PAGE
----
Another piece of apparel is a necessity for every royal personage: a crown. And God has not omitted this adornment. Just what might a crown represent? Wise King Solomon made this observation: “Blessings crown the head of the righteous” (Proverbs 10:6).

 

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I can say amen to that. God has frequently adorned my life with gifts far exceeding what I need—not because I’ve earned them but because of his loving nature.

You too?

 

  1. We have access to the throne room of the King.

Any time of day or night, we can enter into God’s presence, knowing we’ll receive his immediate welcome. Because he exists independent of time and space, our Father King can turn his full, individual attention to each of us, even if we all approached him at once.

And we do need his attention. We are not perfectly wise and capable and strong like he is. Instead, we tend to be selfish and proud. We mess up. In addition, life is full of challenges—challenges we don’t know how to handle.

But at God’s throne of grace—where he dispenses his favor on us who do not deserve it–we receive his help in our time of need (Hebrews 4:16).

 

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In fact, there is no one like God the King.

“He rides across the heavens to help you, across the skies in majestic splendor” (Deuteronomy 33:26 NLT).

Isn’t that a glorious image?

And look–he’s even riding a white horse (Revelation 19:11)!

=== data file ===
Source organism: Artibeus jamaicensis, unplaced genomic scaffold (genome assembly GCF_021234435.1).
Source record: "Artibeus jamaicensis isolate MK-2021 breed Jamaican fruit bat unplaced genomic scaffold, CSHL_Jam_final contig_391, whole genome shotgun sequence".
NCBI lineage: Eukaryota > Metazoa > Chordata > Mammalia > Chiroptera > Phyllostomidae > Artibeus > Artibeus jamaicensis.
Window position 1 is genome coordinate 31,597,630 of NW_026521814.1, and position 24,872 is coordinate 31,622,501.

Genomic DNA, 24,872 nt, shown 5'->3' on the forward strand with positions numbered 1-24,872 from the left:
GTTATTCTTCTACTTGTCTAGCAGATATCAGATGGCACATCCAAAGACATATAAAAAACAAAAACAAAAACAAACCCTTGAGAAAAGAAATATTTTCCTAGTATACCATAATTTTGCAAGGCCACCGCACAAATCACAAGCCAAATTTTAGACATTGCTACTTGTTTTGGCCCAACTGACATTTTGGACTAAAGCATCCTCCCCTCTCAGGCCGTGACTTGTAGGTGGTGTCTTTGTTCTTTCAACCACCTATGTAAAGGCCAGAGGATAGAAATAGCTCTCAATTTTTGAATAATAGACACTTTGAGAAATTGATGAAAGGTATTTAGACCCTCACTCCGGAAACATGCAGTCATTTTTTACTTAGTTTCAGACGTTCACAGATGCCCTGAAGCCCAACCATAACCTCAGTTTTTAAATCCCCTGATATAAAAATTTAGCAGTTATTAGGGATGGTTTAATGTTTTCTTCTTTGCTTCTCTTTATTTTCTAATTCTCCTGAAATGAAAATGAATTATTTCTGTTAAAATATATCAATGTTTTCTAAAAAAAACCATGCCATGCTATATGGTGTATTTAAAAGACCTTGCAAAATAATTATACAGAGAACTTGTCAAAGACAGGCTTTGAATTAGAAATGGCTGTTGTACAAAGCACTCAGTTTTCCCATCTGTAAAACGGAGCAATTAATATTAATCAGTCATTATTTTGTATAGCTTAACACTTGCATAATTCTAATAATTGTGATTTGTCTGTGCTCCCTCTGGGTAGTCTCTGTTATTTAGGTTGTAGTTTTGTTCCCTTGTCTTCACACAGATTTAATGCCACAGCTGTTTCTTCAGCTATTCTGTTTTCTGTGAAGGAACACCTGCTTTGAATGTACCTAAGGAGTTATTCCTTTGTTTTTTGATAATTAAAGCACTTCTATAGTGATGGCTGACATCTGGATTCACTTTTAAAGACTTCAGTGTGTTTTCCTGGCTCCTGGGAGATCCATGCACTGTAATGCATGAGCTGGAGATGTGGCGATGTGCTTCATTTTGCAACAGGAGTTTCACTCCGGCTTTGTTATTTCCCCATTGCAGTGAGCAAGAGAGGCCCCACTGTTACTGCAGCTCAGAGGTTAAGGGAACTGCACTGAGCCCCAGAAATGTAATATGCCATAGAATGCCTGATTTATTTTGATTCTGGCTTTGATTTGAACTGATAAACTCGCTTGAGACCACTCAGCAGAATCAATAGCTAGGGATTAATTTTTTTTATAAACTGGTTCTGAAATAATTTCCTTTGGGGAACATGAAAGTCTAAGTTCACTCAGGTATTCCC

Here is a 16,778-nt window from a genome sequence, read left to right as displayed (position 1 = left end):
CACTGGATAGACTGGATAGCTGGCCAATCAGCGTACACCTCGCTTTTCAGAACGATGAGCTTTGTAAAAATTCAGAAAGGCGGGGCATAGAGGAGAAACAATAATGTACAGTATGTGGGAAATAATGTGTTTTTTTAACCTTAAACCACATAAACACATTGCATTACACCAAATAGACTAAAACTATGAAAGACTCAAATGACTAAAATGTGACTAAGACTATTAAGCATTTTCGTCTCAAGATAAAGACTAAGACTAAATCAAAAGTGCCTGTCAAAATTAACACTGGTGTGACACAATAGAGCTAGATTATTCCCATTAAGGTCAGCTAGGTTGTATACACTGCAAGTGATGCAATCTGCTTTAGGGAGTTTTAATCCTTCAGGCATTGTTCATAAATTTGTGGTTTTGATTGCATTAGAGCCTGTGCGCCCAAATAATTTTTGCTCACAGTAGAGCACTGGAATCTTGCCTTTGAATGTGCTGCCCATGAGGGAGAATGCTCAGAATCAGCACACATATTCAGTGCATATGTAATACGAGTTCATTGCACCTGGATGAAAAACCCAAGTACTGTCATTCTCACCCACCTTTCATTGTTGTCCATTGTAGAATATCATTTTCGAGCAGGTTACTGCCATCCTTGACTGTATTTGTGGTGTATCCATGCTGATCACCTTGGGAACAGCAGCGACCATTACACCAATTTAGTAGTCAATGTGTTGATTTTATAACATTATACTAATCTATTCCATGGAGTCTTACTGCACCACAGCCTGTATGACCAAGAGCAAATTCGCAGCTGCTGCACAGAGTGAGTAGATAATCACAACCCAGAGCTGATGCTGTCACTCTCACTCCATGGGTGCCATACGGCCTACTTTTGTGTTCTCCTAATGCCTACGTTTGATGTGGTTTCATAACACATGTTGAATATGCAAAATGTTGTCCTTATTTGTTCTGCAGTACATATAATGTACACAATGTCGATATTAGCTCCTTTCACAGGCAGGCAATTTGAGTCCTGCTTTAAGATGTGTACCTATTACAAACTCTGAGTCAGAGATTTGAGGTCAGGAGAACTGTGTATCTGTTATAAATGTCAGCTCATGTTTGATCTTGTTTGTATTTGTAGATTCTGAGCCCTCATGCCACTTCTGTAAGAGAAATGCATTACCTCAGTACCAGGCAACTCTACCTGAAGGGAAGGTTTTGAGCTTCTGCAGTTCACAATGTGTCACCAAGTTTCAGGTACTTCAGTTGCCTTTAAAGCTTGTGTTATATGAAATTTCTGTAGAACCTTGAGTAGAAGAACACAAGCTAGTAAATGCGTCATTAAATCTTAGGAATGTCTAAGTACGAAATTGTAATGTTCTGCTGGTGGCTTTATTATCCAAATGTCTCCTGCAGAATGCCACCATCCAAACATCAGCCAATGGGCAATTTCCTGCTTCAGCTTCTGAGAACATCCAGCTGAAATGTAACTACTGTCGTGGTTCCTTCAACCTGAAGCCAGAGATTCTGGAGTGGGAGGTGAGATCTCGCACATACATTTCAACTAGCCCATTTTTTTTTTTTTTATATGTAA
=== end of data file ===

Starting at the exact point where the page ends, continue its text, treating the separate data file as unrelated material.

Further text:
(Art & photo credits:  www.pauldingcountyareafoundation.net; http://www.dailyverses.net; http://www.quotefancy.com; http://www.pinterest.com; http://www.jesuscalls.com; http://www.pinterest.com.)

 

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Steve picked up a card from the restaurant table and exclaimed, “Hey, look! TGIF is going to be open on Christmas!”

We had just discussed what our family of five would do for dinner that year since Christmas was on a Sunday. The fact that Steve was a pastor complicated matters a bit.

Yes, we could have planned a menu around a Crockpot main dish and a wee hours stint in the kitchen to assemble it. But after two Christmas Eve services the night before, that idea didn’t hold much appeal.

In addition, we knew that Christmas Sunday was already going to be plenty busy. Steve and I, the choir director and his wife, were providing the special music—a gift to the choir who was scheduled to sing the night before. Then, of course, Steve would preach again—twice.

So when he saw that card on the restaurant table, sometime in early December, we rejoiced that at least one holiday dilemma was solved.